The property has served notice, through a major course and clubhouse renovation, that it plans to be a big part of central Wisconsin’s emergence as a new mecca for golf and other activities.
Reading the greens of the U.S. golf map currently reveals a definite break towards a pin placed squarely in the state of Wisconsin. Whistling Straits has hosted three PGA Championships in the past 11 years and will get the Ryder Cup in 2020. Erin Hills is preparing for the U.S. Open in 2017—and the day after that tournament ends has been set as the target date for the grand opening of Mike Keiser’s Sand Valley resort in Rome, Wis., highly anticipated as the next Bandon Dunes.
About 45 minutes from Rome, in the central Wisconsin town of Stevens Point, the sound of well-read putts rattling into cups could be heard again this year, after two years of silence. The return of that activity to SentryWorld, a daily-fee facility that offers a variety of other recreational and social amenities to the public, was not only another sign of golf’s renewed prominence in the state, it also offered encouragement about the revival of interest in course and resort ownership throughout the U.S.
Marking the Map
SentryWorld is owned by Sentry Insurance, which is based in Stevens Point and has grown, from when it was founded in 1904 to provide coverage for members of the Wisconsin Retail Hardware Association, to Fortune 750 status today. In the 1970s, Sentry, like many major corporations at the time, got swept up in the diversification and globalization movements, and under the direction of its flamboyant Chairman, John Joanis, expanded to become a multinational conglomerate, adding media and manufacturing interests around its insurance activities.
In 1979, Joanis (who died in 1985) also directed the construction of an impressive new headquarters building for the company in Stevens Point. “It was an expression of the company’s ambitions at the time,” says Pete McPartland, Sentry’s current Chairman, President & CEO, of the multi-story, angled concrete-and-glass monolith. “It became a source of curiosity, and people came from many states just to see it.”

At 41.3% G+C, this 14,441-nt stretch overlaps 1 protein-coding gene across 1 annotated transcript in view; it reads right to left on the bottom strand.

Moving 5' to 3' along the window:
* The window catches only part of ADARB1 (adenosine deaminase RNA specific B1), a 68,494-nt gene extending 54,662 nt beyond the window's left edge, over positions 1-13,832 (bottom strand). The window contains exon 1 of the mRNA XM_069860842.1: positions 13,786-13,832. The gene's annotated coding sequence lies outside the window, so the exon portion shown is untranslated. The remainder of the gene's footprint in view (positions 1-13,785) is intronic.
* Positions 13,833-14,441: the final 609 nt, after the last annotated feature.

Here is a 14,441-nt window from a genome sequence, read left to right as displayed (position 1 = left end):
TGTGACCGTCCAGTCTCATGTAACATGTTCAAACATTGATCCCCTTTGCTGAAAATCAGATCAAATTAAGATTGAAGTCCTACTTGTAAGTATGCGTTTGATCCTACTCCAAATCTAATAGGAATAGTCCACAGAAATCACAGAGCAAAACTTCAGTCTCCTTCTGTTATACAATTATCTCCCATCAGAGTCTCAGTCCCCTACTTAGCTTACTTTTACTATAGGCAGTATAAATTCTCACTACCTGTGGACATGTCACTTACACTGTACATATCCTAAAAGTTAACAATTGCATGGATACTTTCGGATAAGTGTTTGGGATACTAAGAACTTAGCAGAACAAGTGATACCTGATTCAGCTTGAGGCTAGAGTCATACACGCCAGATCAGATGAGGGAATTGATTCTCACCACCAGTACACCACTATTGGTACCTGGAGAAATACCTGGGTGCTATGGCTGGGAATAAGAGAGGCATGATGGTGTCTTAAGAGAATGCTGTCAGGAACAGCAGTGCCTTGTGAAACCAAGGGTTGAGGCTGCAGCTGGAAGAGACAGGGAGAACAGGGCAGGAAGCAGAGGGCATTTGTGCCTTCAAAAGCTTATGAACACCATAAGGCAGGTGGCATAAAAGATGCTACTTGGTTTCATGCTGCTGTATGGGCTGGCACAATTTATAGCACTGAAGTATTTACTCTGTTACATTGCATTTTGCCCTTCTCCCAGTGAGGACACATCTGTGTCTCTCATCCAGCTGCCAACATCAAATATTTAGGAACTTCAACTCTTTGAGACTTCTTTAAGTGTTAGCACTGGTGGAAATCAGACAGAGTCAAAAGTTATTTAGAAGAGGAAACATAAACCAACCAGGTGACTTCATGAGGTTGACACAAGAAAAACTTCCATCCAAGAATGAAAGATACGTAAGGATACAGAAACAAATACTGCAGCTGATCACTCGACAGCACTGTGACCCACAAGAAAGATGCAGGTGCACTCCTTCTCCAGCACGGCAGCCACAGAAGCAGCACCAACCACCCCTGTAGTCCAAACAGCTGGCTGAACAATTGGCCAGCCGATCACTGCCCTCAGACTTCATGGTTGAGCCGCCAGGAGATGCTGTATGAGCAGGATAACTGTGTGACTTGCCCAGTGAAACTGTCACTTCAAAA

The interest that the headquarters building attracted helped to convince Joanis that it would also be good for the company to acquire and use land adjacent to the corporate campus to build a golf course that would also have banquet facilities and other amenities. The new operation, named SentryWorld, was seen as a “further expression” of the parent company’s corporate positioning, McPartland says. Its development was rationalized, he adds, “as a facility that our own employees could use, that would help recruit talent to a small town in central Wisconsin, and that would enhance the community’s quality of life.”
SentryWorld opened in 1982, with a golf course designed by Robert Trent Jones Jr. It gained immediate notoriety for its “Flower Hole” and drew national attention as the site of one of the early “Skins Game” competitions.
Over its first 30 years, the SentryWorld course maintained a respected reputation as an enjoyable and affordable golfing experience. Much changed during that time, however, for its owner. Like many other companies that had pursued globalization glory, Sentry Insurance eventually suffered from overreaching that led to serious reserving issues and a significant downgrading of the company’s A. M. Best financial-strength rating. Management retrenched to scale back and focus on Sentry’s core domestic insurance business, through what McPartland describes as an “extremely cost-conscious” approach that called for selling off or abandoning “non-essential operations.”